RALEIGH, N.C. (WTVD) -- Cries for police reform echoed in communities across the country and here in the Triangle. Those cries challenged police to make changes and connect with the community at a deeper level.
Diana Powell, a community activist in Raleigh and Executive Director for Justice Serve NC described the past two years in the city as tense.
"It looked like a boiling pot of water with a lid on it and finally that lid came off. And it just exploded," Powell said.
Powell said since then, things have changed in Raleigh, and community-police relations have strengthened.
"Is it perfect? No. But we have seen a change," she said.
Powell said communication has improved between Raleigh Police and residents. She pointed to what will soon be Raleigh Police Department's de-escalation policy, which would require officers to consider medical conditions, mental impairment, and a language barrier when deciding if a person is not complying with commands.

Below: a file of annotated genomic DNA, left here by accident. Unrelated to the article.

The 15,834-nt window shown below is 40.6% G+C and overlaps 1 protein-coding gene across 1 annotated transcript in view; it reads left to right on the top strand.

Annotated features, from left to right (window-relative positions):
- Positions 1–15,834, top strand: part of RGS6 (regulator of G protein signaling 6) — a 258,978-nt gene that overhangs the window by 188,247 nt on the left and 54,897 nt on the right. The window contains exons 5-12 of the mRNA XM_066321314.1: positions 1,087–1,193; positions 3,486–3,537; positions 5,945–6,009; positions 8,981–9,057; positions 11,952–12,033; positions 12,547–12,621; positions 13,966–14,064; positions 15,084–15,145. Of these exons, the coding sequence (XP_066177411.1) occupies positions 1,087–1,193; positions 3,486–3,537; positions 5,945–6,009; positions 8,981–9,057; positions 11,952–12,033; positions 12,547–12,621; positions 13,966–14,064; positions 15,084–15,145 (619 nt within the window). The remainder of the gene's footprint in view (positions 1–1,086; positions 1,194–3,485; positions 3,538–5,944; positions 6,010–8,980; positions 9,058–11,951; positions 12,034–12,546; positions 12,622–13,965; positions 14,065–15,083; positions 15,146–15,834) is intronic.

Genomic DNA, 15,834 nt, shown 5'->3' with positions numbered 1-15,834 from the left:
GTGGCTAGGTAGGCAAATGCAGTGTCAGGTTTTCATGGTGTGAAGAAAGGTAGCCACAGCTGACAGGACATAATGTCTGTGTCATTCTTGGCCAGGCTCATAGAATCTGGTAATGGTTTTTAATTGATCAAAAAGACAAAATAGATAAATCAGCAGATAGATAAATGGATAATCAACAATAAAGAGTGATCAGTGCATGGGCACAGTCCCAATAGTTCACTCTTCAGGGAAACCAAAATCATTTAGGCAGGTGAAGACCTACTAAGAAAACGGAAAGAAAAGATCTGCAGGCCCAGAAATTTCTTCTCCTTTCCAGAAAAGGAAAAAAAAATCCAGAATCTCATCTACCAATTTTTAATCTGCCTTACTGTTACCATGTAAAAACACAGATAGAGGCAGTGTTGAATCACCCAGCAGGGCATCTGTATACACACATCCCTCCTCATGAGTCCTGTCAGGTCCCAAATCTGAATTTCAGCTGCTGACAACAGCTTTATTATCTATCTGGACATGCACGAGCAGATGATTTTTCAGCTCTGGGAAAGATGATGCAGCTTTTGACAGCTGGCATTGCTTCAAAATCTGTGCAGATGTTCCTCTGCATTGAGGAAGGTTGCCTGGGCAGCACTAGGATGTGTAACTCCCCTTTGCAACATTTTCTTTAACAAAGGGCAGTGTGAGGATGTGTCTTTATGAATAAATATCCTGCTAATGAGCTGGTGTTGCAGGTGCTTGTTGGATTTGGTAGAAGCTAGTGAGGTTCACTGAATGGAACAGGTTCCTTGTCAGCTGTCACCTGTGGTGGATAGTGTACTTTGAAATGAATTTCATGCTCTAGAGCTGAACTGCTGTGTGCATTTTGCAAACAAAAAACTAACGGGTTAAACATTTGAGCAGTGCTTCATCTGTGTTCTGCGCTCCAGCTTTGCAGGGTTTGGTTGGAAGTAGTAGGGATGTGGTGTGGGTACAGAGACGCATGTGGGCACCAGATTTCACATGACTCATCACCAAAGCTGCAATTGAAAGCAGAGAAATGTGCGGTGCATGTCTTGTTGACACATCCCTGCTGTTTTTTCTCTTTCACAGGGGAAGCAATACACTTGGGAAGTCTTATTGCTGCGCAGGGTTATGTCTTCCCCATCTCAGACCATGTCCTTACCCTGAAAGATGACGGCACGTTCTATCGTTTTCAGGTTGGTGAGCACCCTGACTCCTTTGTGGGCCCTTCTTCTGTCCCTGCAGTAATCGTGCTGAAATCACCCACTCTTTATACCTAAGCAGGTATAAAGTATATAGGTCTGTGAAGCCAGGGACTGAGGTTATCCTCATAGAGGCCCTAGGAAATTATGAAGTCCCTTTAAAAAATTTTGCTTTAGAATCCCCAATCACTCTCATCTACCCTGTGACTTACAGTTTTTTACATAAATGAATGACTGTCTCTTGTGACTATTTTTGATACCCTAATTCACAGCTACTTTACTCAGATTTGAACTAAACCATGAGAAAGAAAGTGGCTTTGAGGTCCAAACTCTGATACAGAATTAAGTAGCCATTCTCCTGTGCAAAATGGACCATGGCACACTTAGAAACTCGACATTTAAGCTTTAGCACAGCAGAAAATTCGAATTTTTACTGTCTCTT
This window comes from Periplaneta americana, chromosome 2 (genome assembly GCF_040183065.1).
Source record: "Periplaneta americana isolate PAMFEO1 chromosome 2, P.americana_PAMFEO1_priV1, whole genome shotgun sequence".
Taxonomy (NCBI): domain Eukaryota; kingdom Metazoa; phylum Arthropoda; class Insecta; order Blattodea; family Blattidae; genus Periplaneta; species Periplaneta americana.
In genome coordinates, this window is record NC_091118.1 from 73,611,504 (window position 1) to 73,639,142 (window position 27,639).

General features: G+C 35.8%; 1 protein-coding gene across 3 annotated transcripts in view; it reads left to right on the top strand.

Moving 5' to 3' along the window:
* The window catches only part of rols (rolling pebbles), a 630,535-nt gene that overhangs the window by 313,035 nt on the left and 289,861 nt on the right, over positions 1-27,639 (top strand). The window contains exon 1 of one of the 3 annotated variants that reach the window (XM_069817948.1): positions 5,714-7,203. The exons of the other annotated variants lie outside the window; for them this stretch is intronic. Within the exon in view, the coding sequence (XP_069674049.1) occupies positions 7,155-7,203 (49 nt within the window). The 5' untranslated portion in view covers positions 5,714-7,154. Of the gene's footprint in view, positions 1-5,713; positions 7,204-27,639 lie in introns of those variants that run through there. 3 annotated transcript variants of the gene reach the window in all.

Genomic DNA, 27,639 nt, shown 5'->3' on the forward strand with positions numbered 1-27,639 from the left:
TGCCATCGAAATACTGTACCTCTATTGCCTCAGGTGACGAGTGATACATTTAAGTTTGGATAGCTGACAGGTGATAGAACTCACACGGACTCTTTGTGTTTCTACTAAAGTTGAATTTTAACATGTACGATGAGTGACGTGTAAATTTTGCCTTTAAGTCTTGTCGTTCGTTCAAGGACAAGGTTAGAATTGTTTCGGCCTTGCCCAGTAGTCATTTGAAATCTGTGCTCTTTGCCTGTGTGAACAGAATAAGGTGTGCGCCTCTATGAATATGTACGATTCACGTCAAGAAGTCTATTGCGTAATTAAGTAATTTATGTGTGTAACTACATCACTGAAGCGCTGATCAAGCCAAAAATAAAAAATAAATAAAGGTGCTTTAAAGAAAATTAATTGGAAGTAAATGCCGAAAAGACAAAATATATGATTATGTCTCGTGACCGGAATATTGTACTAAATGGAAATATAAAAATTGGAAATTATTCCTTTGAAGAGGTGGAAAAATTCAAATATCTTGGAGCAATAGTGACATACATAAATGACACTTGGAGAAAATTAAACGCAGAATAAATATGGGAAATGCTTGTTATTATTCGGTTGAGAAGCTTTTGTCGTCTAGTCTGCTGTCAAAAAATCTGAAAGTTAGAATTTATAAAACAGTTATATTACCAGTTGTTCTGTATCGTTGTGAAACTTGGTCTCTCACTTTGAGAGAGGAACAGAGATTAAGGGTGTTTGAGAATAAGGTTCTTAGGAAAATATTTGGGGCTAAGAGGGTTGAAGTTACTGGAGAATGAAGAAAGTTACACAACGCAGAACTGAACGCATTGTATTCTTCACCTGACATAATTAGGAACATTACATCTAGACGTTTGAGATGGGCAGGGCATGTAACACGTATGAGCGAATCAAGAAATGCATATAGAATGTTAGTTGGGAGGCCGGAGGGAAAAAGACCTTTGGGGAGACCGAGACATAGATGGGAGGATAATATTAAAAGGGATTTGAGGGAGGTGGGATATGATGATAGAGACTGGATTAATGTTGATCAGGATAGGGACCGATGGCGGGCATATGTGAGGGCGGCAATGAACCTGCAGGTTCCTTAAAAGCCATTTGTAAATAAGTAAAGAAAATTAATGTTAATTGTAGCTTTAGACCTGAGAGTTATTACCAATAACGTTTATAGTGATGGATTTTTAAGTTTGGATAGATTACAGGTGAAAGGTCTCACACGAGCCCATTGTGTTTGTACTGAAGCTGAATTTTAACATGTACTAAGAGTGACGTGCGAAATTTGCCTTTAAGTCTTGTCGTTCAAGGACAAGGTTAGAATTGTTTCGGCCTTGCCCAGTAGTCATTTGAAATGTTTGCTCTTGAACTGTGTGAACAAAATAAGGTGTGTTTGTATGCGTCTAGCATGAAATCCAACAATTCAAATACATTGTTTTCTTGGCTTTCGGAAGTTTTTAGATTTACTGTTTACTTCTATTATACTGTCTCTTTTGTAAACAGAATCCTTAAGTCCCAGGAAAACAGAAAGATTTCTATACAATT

"To know that they have, they are creating a policy around de-escalation. I think that gives the community a little bit more hope and understanding," said Powell.
She's also seen a push for more officers on the street. It was a request heard from several people during National Night Out on Tuesday.
"The community wants to see us. They want us visible and in their community. We get those calls all the time," Raleigh Police Chief Estella Patterson said.
Other community leaders see it differently. Kerwin Pittman, the Director of Policy and Programming for Emancipate NC, said more work needs to be done before there's a shift in the culture.
"Things are still the same. Relationships between the Raleigh Police Department and marginalized communities that I'm in contact with, are still at an all-time low," Pittman said. "What I would love to see take place is acknowledgment of past mistakes that the Raleigh Police Department has done to the citizens. That is the first step and being honest and coming to the table and addressing the elephant in the room."
Pittman also suggested more resources to help residents thrive.
"Until she starts partnering with the community to try to bring about how we can bring resources to this community, how we can educate this community, and how we can bring economics to these community members, then it's going to be the same," He added.